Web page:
Friday 24 February 2017

Common currency: Rehabilitate your pension

Charlie Weston Personal Finance Editor

Alder Capital directors Mark Caslin (left) and Brian McCarthy, with Eunan O'Carroll, sales and marketing director,
Friends First, marking the 10th year of the launch of the Friends First Insight Currency Fund
Alder Capital directors Mark Caslin (left) and Brian McCarthy, with Eunan O'Carroll, sales and marketing director, Friends First, marking the 10th year of the launch of the Friends First Insight Currency Fund

MOST private sector workers who have pensions are engaged in "pensions rehabilitation" in a bid to recover from massive losses over the past three years, Friends First has said.

Those with personal and executive pensions are trying to rescue their pensions by looking at alternatives to managed funds.

To revitalise their retirement funds, private pension investors need a greater variety of pension product and new asset classes made available to them to ensure they have adequate provision for their retirement, Friends First sales and marketing manager Eunan O'Carroll said at a seminar yesterday.

One alternative to poorly performing managed funds, which are largely made up of equities, is currency funds.

Usually the preserve of high-net worth investors, currency funds can make returns even when markets are falling, Mr O'Carroll said. Friends First has made the Insight Currency Fund it markets available to smaller investors, with a minimum investment amount of €12,000 for investors, and €5,000 for personal and executive funds.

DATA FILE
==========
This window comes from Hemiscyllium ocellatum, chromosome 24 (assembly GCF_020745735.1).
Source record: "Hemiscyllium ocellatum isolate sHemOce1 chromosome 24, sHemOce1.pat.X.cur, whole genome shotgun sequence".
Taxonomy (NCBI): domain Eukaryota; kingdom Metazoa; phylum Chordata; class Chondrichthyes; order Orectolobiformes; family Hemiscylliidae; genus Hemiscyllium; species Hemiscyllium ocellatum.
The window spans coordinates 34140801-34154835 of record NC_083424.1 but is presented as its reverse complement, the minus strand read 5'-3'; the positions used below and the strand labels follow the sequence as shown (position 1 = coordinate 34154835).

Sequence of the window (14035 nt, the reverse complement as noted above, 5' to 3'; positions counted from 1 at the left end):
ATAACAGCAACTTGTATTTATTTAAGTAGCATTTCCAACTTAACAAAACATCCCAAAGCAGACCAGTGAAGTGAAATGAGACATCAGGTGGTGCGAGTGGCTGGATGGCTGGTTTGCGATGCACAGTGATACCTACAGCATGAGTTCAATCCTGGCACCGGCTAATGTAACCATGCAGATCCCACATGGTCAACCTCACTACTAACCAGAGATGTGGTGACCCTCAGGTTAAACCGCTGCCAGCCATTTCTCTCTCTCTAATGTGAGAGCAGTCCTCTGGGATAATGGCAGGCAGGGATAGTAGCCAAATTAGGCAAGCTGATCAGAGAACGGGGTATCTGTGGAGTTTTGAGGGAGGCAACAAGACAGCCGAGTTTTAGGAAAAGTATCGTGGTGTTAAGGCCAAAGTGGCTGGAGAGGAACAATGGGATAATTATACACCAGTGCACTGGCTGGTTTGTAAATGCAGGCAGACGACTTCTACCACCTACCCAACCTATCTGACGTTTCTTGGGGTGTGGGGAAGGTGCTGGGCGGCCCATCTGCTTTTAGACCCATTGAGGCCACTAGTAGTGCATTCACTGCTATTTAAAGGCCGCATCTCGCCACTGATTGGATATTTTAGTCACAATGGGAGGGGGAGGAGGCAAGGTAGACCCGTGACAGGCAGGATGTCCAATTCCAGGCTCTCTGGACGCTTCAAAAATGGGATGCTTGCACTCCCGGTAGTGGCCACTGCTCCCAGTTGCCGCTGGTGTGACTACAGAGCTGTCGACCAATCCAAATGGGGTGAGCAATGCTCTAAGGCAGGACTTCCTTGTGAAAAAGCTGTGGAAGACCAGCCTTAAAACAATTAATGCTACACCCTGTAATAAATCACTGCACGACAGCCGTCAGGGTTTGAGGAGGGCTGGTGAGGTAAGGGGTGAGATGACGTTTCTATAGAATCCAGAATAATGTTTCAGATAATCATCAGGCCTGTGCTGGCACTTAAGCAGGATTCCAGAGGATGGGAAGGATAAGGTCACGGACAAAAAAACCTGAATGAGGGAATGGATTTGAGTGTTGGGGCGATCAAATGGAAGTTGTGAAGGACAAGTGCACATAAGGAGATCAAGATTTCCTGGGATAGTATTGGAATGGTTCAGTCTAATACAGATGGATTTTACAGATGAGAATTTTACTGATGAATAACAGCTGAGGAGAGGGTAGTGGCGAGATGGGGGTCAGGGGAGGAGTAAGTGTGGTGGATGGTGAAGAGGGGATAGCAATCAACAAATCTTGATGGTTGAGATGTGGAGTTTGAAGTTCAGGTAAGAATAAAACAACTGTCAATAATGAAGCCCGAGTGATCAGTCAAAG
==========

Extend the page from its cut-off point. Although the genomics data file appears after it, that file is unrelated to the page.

The fund, which has returned an annualised 10pc a year in the last six years, can also be invested in through regular repayments from €250 a month.

Mr O'Carroll said a fund that makes positive returns when markets are down is one way to rescue a damaged pension fund.

"More than 750,000 people are involved in funding private pensions at the moment. But most of those are now in pensions rehabilitation business," he said.

The Insight Fund is managed by Dublin-based Alder Capital. It invests in eight of the world's most liquid currencies including the US dollar, euro, the Australian dollar, the Swedish Krona and others.

The fund has a similar risk profile to equity investment and when combined with equities may lower overall portfolio risk, Brian McCarthy of Alder Capital said.

Irish Independent

Read More

Promoted articles

Editors Choice

Also in Business